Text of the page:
was to upgrade the Ultimaker 2 for better and faster prints. Therefore I exchanged several parts from the extruder to the hotend. In this post you will read about my project, which parts of the printer I changed, which designs I used, altered and printed. I will also show the differences between used parts and the new replacements to determine the wear.
In the end the printer will be more efficient due to faster prints, less failed prints, shorter heat up times, less temperature losses and a cooler main board.
Since 2014 I got my Ultimaker 2 and we went through a hole lot of prints. As a student I printed many of my designed parts for the electrical racecar of the formula student team I participated. But with the time the prints did get worse. From the beginning I was looking for a good feeder. After the launch of the Ultimaker 2 there were a lot of good alternative feeder designs e.g. IRoberts which has been downloaded up to now 15.000 times. I tried a lot self printed feeders with better and worse results as the original feeder.
I have been stuck now with the Bondetech QR Extruder, which is a bit expensive, but you get a really reliable feeder. After half a year of use I can say that it is reliable and my problem of underextrusion are vanished.
Solex V3 Hotend
bowden tube attachment
3D Solex V3
First new component ist the hotend from 3D Solex. The design is really similar to the Olsson Block. The difference you see is the surface finish.
The new nozzles have a different coating and a longer thread. With the old Olsson Block I had some problems with the thread. Some filament came out of it and accumulated in the fan shroud.
I also replaced the teflon piece with an differnet one from 3D Solex.
For a better movability of the temperature sensor and the heat cartridge I put some copper paste on them, before I placed them into the hotend.
replacing the Olsson Block with the Solex V3
When I tried to loosen the Olsson Block I sensed a lot of resistance. After an hour of trying every possible way to loosen the connection between Olsson Block and the coupler with teflon lubricant the coupler broke. Good thing about that I could dissemble the printhead, but I had to replace the coupler. After searching in the forums I recognised that I was not alone with the problem and the aftermarket had a solution with an even better steel coupler.
After I took everything apart I found the problem. The ptfe part coalesced with the steel coupler. The solution for this problem is a small black ring which keeps the two parts separated from each other. Also some copper paste between the steel coupler and the hotend will help later dissembling.
The Bondtech extruder is based on an simple very good construction. Two knurled gears from each side force the filament through the bowden tube. Advantages are less deformation, more torque due to a bigger motor and the gears and a better bowden connector.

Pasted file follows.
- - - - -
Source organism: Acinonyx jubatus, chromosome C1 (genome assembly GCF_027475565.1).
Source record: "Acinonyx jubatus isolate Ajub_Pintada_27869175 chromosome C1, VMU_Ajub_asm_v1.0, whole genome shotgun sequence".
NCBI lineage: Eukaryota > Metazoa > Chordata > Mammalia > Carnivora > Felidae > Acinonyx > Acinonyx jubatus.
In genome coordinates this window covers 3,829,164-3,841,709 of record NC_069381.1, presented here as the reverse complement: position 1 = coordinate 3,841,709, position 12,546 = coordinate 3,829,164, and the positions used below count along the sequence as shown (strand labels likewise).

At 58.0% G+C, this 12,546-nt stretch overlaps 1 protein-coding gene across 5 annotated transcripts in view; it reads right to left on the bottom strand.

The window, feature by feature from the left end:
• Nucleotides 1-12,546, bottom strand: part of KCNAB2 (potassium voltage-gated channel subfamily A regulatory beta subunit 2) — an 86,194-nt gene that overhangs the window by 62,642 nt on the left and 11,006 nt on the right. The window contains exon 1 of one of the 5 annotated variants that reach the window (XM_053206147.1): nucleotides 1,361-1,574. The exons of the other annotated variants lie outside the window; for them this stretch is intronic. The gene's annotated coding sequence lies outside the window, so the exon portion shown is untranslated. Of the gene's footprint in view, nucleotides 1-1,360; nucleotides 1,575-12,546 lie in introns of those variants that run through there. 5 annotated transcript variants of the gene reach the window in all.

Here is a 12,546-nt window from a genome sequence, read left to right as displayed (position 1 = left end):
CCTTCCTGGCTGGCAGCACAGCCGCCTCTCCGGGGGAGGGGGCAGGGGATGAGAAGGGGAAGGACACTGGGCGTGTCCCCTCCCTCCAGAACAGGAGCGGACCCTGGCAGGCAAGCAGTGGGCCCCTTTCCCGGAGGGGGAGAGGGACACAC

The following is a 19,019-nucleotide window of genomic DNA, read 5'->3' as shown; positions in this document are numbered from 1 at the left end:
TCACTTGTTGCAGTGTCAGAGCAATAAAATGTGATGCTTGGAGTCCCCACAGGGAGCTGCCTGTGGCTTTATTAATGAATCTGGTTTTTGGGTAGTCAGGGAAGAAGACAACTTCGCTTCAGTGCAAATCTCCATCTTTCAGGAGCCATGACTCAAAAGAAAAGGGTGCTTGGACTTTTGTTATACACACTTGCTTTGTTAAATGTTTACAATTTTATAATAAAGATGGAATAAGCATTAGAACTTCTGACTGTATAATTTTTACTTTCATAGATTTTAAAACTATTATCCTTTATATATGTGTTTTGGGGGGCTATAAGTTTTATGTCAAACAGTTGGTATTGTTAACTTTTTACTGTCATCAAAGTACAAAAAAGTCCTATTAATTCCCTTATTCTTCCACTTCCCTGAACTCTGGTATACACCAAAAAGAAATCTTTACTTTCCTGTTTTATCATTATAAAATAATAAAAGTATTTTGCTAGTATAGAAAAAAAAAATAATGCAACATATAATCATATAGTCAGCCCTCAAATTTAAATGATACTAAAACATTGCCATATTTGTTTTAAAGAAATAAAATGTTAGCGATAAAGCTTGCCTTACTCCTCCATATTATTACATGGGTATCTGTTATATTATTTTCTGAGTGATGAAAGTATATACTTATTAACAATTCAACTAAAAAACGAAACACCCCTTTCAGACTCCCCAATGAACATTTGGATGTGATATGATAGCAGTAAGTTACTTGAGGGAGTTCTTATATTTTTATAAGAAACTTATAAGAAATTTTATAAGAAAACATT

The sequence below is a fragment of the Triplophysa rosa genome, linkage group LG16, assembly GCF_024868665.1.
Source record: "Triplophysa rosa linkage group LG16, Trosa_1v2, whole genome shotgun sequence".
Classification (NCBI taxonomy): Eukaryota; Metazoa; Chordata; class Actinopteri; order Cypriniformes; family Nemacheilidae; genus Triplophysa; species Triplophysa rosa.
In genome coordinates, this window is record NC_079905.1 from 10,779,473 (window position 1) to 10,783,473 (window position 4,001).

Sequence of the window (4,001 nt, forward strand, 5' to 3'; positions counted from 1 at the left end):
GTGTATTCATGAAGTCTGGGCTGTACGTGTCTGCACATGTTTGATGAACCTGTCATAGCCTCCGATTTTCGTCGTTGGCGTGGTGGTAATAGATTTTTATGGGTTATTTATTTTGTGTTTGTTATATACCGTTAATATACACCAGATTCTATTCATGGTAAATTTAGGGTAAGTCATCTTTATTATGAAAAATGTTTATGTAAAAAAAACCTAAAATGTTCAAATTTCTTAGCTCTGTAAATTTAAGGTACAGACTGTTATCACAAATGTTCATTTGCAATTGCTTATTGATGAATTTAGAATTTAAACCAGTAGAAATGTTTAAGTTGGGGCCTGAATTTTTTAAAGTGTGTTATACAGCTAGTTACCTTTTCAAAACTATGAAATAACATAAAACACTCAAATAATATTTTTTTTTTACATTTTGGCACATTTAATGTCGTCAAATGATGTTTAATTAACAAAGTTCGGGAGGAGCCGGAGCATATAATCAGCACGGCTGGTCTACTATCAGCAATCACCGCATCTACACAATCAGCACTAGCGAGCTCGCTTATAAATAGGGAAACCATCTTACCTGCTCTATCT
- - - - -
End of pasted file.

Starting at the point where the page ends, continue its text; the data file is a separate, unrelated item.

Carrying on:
I had a lot of problems with underextrusion bevor I bought this extruder. With the Bondtech all problems related to underextrusion vanished. If you have some money left I can recommend this extruder.
First things you should print after replacing the old extruder with the Bondtech are the attachment parts. It happened to a lot of people in the forums, like me, the delivered ABS parts broke after 40 hours print time. My advice would be to print it with some high durable PLA.
adding new fans and replace old ones
One thing I don´t like about the design of the printhead is the hotend cooling fan on the backside. It is really noisy and the airflow is suboptimal. Therefore Christopher Bray designed a distance part. I also swapped the cooling fan for an 25x25x10mm fan (Amazon). With the distance part and the slightly bigger fan the cable management on the backside of the printer had to be reorganised. Thats why I modified the bottom printer head part with cable holes on the backside, the design is on youmagine.
Due to the load with the new heat cartridge I added a rotational fan for the board designed by Erick. This adds some “new” noise to the printer, like a PC fan. But it´s not as noisy as the original heater cooling fan.
For the fan shroud I found a design for centrifugal fans from gudo. Centrifugal fans produce more airflow by the same poweruse furthermore the airflow at the printhead can be optimised.
optimizing the filament path
I replaced the bowden tube with a new one with 4mm inner diameter. On top of the print head I placed a different tube connector with a fitting designed by Abel. I altered the abutment too use it with my fittings which got a 1/4″ thread.
I added a Tunell sensor to my setup. After some print hours a small important part broke. So I redesigned the base for the sensor board and added threads for the fitting so it will fit nicely in the filament path. There are two options for using the sensor. First by using a different firmware for the printer, good described in the forums. Second in combination with an raspberry pi and Octoprint. Due to I´m still experimenting with the settings I will do a little guide in the next future.
Ultimaker 2 acrylic cover
To stabilise the temperatures inside the printer I decided to commission a cover from a local acrylic glass workshop. The source files are from a design from Imaginables Australia. I modified it quite a bit for my purpose. With the cover the printer is quieter, protected from any wind and it looks really nice.
Because the new cover sits right on top of the printer I had to redesign my side spool mount to a smaller and better one. You can get it from youmagine. The side mount of the spool works really good for me. It improves the filament path to the Tunnel sensor and the feeder.